The 12 best movies-within-TV-shows
The big screen on the small screen
TV shows have featured fictional, in-universe movies for decades now, but that tradition has taken on new dimensions in our postmodern, ever-more-self-reflexive era. From Seinfeld's Rochelle, Rochelle to Schitt's Creek's The Crows Have Eyes 3, here are a dozen of the best movies-within-TV-shows ever made (or not made?).
Related: The 10 best TV shows-within-shows
Cleaver (The Sopranos)
Cleaver's journey to the screen spanned virtually the entirety of The Sopranos, as Christopher (Michael Imperioli) chased his Hollywood dreams across six seasons. Those dreams finally came to fruition with this slasher-mob movie ("Saw meets The Godfather II"), which hit a bit too close to home for Tony (James Gandolfini).
The Wedding Bride (How I Met Your Mother)
But Cleaver didn't hit as close to home as How I Met Your Mother's The Wedding Bride, which bore some not-so-coincidental similarities to the time Ted Mosby (Josh Radnor) got left at the altar. (The man his fiancée left him for wrote the screenplay.) Thus, Ted became the callous "Jed Moseley" (Chris Kattan), his romantic gestures were twisted into boorish ones, and The Wedding Bride became the HIMYM universe's fifth highest-grossing movie ever.
Entourage was naturally replete with fictional movies, owing to its entertainment industry milieu. Vincent Chase (Adrian Grenier) climbed the Hollywood ladder with Sundance hit Queens Boulevard and went on to star in the Pablo Escobar biopic (and catastrophic flop) Medellin, and Martin Scorsese's Great Gatsby adaptation. But he made the biggest splash (sorry) with Aquaman, directed by James Cameron and co-starring a pre-This Is Us Mandy Moore. And yes, we've also noticed that the show seemed to uncannily anticipate real-life Hollywood projects.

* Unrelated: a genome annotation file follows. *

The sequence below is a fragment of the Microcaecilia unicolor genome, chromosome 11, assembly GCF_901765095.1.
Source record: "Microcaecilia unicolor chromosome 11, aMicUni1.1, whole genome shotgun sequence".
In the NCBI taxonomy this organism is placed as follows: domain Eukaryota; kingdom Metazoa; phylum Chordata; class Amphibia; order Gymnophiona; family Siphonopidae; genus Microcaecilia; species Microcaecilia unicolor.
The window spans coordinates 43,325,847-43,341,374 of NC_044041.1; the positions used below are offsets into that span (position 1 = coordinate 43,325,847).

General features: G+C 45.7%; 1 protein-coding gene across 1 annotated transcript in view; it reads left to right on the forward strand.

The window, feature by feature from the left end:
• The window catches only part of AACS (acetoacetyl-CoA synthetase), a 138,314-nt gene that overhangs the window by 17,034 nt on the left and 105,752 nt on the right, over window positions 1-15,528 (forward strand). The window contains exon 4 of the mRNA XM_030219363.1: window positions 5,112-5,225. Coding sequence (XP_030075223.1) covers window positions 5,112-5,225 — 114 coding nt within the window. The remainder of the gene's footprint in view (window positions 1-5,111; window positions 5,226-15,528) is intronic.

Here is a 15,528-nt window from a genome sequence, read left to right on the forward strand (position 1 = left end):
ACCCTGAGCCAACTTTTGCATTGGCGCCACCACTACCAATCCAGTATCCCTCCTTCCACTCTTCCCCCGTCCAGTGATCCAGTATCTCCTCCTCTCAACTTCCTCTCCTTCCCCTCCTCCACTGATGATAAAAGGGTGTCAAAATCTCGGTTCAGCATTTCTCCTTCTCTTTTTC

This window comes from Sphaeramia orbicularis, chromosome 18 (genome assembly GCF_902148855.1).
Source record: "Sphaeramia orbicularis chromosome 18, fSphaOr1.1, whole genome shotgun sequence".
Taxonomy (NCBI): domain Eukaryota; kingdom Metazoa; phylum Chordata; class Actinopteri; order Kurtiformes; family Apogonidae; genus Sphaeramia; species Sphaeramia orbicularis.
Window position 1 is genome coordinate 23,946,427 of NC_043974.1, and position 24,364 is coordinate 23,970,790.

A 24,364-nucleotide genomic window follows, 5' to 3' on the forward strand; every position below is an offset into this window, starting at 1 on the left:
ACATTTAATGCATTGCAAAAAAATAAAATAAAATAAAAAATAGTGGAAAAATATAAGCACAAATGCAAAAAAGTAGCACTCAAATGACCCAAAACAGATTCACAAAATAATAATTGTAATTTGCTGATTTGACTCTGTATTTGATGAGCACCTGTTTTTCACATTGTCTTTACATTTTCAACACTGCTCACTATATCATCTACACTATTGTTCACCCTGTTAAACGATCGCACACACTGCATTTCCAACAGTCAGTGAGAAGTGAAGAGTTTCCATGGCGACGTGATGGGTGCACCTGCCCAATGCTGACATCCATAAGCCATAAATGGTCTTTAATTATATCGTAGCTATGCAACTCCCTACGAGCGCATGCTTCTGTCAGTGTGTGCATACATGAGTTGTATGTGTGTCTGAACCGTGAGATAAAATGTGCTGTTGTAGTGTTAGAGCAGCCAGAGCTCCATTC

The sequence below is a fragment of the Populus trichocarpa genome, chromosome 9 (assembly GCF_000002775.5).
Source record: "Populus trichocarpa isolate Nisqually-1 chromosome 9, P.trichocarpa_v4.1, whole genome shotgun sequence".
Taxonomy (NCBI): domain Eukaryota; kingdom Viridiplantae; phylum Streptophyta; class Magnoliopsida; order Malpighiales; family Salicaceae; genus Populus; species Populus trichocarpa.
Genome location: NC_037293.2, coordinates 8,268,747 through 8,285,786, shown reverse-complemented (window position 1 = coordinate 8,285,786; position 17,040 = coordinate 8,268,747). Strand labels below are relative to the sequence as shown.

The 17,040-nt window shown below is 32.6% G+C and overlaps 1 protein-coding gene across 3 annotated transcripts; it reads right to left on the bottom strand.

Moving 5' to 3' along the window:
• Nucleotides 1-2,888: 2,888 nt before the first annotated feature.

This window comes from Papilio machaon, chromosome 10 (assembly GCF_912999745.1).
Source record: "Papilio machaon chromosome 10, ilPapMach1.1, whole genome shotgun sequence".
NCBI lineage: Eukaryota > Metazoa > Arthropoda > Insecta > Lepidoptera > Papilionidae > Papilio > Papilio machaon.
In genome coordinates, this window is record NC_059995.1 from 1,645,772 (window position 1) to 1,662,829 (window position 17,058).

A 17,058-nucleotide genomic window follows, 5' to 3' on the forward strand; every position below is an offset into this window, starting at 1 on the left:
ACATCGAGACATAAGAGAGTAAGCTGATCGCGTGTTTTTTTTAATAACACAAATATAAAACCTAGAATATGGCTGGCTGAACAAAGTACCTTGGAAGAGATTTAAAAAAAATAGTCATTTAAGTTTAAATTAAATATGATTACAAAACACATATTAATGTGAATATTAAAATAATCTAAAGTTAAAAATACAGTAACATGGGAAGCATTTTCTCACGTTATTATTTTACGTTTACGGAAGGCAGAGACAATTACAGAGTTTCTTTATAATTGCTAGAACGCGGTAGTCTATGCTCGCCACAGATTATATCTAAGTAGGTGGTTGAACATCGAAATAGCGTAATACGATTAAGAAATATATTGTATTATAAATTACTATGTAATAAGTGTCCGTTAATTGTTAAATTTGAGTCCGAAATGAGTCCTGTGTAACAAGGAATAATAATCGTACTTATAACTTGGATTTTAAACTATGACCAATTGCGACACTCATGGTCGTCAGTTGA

Itchy & Scratchy: The Movie (The Simpsons)
Itchy & Scratchy has provided so much depravedly-violent humor (and opportunity to poke fun at TV production) on The Simpsons over the years, that it just wouldn't feel right to leave the duo's big-screen adventure off this list. Still, we'll always have a special place in our hearts for McBain, "another splatterfest from the Hollywood cookie-cutter" starring Arnold Schwarzenegger doppelgänger Rainier Wolfcastle.
Rochelle, Rochelle (Seinfeld)
This "strange, erotic journey from Milan to Minsk" became a running gag on Seinfeld after the gang walked out of the movie, unable to bear it for more than a few minutes. (George later rented it on video anyway. As Elaine notes, "Men will sit through the most boring, pointless movie if there's the slightest chance a woman will take her top off.") Of course, Seinfeld mined fictional movies for story lines many times over the course of its run, from Sack Lunch (the comedy Elaine wanted to see instead of The English Patient) to Firestorm, which sounds like the best Harrison Ford action vehicle ever made. ("He jumped out of the plane and was shooting back up at them while he was falling!")
The Rural Juror (30 Rock)
30 Rock pulled no punches when it came to lampooning Hollywood. Some of its best titles included Hard to Watch (which helped earn Tracy his EGOT), Garfield 3: Feline Groovy ("It's a pun, because cats' paws have grooves"), and Leap Dave Williams (a riff on The Santa Clause starring Jim Carrey). But the top honors have to go to The Rural Juror, Jenna's (Jane Krakowski) famously unpronounceable star vehicle that also provided the series finale's heartfelt closing song.